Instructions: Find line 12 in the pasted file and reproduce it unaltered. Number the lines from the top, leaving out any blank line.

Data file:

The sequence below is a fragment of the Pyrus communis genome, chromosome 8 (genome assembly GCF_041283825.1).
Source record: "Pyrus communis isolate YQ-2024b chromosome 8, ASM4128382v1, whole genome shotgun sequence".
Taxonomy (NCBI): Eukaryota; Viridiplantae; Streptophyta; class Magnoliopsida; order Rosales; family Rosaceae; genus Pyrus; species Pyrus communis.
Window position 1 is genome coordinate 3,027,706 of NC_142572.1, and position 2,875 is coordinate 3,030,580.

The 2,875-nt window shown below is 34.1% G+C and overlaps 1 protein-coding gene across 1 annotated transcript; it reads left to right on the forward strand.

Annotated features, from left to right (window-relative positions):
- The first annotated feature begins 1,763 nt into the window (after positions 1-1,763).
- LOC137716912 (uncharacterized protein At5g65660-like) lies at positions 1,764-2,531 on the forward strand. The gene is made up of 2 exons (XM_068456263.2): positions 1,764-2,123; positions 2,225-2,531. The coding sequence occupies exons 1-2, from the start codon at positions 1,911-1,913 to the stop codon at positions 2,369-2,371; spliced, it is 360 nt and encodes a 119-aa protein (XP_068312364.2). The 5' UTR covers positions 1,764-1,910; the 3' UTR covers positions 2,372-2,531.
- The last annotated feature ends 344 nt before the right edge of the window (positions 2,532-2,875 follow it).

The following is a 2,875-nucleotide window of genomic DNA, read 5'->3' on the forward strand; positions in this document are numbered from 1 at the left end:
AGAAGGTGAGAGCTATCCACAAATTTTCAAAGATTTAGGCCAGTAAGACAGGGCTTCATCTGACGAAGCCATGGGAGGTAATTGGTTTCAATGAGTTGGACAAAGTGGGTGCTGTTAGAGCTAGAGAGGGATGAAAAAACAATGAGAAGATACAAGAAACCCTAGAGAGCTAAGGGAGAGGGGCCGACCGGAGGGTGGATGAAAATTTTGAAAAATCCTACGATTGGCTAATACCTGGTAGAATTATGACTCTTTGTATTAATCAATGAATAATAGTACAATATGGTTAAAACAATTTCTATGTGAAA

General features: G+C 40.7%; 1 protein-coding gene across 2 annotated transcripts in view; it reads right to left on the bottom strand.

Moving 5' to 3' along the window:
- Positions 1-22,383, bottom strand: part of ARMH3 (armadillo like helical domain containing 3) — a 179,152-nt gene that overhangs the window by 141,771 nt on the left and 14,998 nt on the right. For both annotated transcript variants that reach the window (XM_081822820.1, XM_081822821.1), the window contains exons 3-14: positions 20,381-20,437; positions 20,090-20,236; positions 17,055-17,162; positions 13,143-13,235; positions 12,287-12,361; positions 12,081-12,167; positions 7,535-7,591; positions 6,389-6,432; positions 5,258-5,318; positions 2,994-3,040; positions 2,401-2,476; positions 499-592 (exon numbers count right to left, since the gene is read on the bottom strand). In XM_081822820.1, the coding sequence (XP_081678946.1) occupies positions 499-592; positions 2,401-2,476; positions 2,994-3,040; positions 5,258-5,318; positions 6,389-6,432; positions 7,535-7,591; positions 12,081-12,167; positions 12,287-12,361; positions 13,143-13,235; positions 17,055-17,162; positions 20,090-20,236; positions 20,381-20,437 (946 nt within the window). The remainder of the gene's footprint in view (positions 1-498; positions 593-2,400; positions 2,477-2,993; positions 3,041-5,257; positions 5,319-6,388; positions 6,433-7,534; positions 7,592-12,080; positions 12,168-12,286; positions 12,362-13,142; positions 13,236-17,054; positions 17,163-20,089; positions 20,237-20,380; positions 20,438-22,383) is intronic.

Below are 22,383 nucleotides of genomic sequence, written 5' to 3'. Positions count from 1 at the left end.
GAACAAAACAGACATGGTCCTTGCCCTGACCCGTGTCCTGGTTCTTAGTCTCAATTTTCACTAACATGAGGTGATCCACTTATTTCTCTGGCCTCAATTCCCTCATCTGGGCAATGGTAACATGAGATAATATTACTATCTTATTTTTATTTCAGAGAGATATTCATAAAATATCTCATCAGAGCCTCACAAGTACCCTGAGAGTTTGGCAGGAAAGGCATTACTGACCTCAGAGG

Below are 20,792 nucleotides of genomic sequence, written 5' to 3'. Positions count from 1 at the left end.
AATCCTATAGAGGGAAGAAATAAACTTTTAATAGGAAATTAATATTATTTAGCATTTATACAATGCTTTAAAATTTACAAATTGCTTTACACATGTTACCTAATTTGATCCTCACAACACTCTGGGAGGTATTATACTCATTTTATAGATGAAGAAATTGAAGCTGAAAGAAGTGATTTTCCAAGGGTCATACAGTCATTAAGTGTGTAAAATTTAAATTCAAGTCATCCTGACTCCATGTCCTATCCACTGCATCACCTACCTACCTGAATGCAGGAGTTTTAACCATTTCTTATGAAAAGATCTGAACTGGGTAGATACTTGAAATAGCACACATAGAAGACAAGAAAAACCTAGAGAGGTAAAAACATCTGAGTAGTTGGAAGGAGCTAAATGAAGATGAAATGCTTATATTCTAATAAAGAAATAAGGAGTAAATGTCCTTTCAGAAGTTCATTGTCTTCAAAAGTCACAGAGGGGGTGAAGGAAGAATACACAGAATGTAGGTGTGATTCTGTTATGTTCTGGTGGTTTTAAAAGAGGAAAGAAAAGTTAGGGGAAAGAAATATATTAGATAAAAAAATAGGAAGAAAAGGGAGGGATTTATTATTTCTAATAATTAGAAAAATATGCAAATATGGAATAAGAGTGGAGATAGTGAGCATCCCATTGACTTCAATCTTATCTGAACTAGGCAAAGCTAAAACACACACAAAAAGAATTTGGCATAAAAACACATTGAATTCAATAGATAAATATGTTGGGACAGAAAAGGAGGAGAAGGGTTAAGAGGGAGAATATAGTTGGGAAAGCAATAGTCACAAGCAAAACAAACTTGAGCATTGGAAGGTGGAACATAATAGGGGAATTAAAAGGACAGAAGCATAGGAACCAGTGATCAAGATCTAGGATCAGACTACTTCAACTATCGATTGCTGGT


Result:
General features: G+C 40.7%; 1 protein-coding gene across 2 annotated transcripts in view; it reads right to left on the bottom strand.